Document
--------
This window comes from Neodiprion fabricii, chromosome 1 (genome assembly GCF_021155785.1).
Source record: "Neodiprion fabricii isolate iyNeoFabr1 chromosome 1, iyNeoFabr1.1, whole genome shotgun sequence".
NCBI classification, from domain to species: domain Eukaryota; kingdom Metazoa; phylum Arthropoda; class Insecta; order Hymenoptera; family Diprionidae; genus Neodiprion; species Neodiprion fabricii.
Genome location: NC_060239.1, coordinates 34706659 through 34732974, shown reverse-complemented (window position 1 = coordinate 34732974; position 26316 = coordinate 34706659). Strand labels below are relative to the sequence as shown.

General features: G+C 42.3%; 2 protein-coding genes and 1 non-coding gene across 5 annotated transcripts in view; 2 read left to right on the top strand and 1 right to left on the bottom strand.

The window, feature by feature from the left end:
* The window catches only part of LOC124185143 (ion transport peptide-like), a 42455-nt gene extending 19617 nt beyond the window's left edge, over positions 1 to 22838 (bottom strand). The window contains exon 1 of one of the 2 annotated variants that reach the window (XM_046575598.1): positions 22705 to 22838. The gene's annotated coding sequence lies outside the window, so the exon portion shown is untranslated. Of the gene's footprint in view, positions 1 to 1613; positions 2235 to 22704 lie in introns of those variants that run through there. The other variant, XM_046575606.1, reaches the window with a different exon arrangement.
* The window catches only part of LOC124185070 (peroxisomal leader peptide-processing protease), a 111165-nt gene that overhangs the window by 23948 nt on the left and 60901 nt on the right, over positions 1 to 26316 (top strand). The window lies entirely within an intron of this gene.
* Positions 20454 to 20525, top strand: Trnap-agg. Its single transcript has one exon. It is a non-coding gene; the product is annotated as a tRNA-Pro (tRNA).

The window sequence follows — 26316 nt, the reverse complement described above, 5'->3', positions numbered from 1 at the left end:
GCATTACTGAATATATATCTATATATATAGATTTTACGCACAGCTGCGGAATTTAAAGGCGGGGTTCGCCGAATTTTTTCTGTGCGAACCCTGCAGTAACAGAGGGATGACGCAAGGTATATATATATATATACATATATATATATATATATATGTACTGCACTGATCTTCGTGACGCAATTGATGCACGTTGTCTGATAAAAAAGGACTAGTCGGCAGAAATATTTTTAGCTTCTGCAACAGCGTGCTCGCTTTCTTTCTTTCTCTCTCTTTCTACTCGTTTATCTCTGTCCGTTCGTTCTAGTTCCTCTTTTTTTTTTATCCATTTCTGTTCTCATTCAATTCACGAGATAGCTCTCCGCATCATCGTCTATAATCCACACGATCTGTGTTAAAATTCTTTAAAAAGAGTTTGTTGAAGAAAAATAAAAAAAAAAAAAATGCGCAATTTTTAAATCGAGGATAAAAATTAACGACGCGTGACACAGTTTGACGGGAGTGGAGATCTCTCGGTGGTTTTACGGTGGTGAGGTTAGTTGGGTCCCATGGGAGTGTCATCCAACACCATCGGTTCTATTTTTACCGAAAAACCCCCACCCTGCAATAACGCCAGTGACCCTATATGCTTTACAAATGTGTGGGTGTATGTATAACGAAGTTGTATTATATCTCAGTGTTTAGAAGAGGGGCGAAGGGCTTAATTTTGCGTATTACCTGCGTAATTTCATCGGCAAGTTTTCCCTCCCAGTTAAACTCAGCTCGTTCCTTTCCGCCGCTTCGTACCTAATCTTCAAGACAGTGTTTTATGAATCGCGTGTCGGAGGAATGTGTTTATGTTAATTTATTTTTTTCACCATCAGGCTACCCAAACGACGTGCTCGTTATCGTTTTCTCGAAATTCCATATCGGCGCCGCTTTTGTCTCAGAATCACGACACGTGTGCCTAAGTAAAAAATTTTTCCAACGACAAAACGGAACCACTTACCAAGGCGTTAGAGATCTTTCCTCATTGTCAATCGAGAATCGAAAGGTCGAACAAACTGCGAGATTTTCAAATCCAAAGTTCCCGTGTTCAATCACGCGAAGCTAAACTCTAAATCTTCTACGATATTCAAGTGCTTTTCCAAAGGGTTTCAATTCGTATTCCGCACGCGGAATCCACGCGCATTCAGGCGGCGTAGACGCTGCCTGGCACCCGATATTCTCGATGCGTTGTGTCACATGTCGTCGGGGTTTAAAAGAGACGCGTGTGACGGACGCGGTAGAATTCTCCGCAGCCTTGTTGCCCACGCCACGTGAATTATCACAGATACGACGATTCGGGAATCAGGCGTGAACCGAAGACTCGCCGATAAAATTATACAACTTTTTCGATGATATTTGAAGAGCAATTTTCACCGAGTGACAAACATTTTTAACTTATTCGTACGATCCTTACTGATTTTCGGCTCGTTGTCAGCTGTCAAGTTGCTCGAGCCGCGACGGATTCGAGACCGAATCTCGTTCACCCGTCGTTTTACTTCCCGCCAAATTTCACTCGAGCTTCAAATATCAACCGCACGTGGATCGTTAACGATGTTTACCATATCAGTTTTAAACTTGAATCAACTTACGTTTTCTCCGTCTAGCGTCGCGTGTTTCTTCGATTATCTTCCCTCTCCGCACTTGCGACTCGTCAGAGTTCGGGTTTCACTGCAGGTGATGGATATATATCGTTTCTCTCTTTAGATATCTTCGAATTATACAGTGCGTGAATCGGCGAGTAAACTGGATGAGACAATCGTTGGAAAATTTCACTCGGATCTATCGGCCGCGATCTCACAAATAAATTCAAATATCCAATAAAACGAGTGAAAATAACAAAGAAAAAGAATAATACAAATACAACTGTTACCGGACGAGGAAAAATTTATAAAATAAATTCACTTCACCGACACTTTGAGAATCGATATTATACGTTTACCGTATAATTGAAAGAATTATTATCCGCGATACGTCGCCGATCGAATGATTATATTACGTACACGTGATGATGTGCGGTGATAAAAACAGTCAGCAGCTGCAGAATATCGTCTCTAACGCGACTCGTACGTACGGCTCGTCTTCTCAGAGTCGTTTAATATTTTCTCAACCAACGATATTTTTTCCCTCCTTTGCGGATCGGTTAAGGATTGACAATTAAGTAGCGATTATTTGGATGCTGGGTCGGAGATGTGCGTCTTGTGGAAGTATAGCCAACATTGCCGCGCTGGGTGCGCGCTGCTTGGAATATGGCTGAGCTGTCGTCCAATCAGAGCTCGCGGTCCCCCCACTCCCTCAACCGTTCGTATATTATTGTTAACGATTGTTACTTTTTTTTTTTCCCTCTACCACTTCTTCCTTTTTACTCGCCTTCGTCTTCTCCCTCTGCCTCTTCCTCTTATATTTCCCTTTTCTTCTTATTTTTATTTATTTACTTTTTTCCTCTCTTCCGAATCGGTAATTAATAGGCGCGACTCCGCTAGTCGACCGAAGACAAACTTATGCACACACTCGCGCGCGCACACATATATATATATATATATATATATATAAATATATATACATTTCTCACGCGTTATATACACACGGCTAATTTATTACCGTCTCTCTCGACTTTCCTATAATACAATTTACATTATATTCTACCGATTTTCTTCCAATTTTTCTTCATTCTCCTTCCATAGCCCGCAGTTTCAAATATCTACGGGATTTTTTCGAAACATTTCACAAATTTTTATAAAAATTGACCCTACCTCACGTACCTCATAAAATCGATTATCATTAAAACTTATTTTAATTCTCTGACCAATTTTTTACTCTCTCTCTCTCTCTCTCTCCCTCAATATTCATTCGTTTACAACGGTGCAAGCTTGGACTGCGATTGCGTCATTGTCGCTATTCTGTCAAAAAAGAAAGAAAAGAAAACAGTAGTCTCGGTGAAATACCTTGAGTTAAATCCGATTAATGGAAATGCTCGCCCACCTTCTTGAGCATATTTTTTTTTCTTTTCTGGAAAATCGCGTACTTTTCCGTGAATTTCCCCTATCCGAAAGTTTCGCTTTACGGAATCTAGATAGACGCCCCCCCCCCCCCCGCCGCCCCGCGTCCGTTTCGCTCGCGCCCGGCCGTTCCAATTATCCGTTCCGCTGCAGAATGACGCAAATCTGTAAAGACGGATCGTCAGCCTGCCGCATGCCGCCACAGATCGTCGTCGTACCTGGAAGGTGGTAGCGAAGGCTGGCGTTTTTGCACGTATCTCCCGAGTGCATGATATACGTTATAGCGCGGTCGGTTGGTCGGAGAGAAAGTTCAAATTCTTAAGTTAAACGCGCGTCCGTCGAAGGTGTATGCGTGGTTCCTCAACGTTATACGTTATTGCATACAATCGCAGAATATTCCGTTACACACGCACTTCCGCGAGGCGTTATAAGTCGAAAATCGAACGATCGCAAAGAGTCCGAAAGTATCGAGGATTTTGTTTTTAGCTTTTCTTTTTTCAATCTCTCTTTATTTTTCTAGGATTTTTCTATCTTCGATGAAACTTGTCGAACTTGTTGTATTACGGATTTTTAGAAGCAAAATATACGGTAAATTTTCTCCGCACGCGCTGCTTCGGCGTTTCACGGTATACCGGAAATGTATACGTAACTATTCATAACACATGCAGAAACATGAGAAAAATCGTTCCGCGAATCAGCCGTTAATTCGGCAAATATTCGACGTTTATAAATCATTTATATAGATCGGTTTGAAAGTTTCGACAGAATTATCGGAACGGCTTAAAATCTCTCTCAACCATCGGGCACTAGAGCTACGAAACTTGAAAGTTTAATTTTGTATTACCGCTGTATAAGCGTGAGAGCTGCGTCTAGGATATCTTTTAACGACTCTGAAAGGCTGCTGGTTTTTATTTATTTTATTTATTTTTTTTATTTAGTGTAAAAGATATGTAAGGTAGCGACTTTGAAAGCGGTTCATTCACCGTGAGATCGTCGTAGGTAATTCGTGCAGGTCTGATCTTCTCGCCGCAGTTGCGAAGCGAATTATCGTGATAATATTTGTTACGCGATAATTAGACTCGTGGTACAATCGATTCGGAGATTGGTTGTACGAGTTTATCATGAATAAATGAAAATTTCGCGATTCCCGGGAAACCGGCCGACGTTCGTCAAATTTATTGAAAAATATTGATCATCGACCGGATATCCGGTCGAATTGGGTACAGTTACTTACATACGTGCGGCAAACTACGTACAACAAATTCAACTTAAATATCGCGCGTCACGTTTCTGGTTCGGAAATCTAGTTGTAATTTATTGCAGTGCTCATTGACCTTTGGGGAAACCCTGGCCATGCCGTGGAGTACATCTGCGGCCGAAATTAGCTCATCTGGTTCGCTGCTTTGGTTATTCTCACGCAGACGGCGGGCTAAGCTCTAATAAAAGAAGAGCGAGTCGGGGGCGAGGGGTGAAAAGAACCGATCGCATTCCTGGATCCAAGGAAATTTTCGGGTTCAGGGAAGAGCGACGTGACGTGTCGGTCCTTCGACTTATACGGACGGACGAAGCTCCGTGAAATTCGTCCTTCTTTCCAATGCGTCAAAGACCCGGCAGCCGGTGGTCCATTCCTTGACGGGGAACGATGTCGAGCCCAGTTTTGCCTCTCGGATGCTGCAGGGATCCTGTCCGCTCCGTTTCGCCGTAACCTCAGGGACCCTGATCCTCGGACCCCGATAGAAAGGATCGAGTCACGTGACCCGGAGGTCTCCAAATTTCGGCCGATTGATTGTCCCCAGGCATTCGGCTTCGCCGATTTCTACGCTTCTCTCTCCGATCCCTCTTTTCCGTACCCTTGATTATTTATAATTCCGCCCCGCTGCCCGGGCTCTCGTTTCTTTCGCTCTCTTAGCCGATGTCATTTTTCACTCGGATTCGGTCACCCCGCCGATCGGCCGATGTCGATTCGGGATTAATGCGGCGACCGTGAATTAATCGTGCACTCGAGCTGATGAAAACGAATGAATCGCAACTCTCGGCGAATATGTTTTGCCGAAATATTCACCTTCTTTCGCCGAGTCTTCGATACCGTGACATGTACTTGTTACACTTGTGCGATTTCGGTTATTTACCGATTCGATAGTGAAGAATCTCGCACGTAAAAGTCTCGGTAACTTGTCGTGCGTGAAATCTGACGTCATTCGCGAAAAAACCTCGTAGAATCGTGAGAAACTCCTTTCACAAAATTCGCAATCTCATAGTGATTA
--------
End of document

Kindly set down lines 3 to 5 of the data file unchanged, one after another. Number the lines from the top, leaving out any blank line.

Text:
NCBI classification, from domain to species: domain Eukaryota; kingdom Metazoa; phylum Arthropoda; class Insecta; order Hymenoptera; family Diprionidae; genus Neodiprion; species Neodiprion fabricii.
Genome location: NC_060239.1, coordinates 34706659 through 34732974, shown reverse-complemented (window position 1 = coordinate 34732974; position 26316 = coordinate 34706659). Strand labels below are relative to the sequence as shown.

General features: G+C 42.3%; 2 protein-coding genes and 1 non-coding gene across 5 annotated transcripts in view; 2 read left to right on the top strand and 1 right to left on the bottom strand.